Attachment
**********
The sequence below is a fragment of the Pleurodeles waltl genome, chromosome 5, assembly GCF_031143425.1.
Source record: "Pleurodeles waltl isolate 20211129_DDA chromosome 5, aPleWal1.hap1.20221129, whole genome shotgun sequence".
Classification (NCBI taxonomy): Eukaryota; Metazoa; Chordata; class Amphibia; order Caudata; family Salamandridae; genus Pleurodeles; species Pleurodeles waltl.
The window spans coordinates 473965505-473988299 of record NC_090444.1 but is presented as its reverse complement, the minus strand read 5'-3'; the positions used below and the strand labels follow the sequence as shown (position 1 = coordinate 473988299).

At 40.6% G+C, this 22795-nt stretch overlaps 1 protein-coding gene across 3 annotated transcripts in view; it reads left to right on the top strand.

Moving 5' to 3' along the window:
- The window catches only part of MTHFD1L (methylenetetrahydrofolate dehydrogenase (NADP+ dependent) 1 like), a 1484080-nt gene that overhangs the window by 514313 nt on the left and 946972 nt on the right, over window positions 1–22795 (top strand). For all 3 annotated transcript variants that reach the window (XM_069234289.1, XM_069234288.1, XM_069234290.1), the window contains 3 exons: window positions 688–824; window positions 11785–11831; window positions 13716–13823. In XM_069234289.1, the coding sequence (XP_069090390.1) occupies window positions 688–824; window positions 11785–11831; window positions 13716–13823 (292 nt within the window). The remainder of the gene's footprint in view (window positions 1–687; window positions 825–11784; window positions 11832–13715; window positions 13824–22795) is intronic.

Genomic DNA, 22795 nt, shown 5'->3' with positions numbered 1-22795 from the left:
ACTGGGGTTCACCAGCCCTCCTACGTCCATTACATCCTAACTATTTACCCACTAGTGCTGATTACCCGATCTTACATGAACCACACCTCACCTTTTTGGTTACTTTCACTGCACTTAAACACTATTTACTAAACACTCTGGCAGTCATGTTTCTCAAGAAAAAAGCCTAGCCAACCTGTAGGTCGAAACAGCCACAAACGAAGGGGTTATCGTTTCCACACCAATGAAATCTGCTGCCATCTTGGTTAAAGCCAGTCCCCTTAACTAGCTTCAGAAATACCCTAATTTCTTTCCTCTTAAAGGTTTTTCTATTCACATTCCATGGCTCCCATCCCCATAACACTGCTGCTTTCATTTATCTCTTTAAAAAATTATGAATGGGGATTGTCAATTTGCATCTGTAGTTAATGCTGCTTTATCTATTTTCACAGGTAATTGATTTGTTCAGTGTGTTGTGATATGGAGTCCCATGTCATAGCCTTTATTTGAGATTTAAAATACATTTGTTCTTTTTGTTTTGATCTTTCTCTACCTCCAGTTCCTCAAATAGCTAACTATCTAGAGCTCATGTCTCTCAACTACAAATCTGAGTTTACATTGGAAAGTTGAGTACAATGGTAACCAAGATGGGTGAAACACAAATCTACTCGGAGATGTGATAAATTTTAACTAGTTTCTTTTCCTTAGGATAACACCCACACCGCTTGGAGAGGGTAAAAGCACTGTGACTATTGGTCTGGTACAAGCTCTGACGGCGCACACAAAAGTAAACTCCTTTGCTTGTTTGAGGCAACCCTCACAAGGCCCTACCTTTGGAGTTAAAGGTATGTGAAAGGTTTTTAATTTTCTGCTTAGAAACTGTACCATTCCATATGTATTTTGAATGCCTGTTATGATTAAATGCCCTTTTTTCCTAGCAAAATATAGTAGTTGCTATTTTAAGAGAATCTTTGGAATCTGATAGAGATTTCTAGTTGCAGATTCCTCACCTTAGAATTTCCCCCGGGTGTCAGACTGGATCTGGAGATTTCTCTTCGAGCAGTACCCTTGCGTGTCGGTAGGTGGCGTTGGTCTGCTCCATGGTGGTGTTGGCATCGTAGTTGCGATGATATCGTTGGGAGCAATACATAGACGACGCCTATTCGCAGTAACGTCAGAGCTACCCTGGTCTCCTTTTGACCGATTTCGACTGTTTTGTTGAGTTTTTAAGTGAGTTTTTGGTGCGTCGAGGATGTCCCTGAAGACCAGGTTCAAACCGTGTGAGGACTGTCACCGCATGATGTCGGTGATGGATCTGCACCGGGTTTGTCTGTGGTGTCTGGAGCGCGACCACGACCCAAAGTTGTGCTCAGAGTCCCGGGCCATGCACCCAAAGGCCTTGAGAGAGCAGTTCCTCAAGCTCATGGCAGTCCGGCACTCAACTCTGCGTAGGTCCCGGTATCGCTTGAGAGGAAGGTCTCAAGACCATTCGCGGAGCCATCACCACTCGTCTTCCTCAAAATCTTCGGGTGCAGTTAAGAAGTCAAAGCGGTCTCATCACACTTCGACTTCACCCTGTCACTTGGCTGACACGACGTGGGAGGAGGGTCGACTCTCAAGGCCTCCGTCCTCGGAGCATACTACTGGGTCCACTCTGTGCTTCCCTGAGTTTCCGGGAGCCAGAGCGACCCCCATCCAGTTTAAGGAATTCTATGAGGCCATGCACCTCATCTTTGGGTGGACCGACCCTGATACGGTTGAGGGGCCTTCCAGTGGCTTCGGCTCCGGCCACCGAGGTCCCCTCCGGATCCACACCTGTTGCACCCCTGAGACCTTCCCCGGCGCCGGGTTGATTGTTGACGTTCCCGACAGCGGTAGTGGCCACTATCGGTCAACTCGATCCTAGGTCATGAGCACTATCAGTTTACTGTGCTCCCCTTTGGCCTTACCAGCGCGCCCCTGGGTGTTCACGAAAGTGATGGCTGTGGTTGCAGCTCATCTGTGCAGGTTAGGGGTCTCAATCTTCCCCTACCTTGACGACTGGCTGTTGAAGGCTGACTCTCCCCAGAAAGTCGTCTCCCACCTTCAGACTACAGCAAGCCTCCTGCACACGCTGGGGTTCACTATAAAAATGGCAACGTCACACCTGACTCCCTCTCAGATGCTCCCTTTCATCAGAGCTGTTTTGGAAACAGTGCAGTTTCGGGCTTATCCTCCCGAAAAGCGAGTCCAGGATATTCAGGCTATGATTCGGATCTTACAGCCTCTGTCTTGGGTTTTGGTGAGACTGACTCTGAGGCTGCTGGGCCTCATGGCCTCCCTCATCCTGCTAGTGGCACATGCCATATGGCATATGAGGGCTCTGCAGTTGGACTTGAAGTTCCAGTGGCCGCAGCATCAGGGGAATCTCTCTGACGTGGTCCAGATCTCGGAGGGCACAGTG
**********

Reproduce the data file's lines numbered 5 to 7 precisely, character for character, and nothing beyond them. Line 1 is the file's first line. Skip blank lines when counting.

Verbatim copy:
At 40.6% G+C, this 22795-nt stretch overlaps 1 protein-coding gene across 3 annotated transcripts in view; it reads left to right on the top strand.

Moving 5' to 3' along the window:
- The window catches only part of MTHFD1L (methylenetetrahydrofolate dehydrogenase (NADP+ dependent) 1 like), a 1484080-nt gene that overhangs the window by 514313 nt on the left and 946972 nt on the right, over window positions 1–22795 (top strand). For all 3 annotated transcript variants that reach the window (XM_069234289.1, XM_069234288.1, XM_069234290.1), the window contains 3 exons: window positions 688–824; window positions 11785–11831; window positions 13716–13823. In XM_069234289.1, the coding sequence (XP_069090390.1) occupies window positions 688–824; window positions 11785–11831; window positions 13716–13823 (292 nt within the window). The remainder of the gene's footprint in view (window positions 1–687; window positions 825–11784; window positions 11832–13715; window positions 13824–22795) is intronic.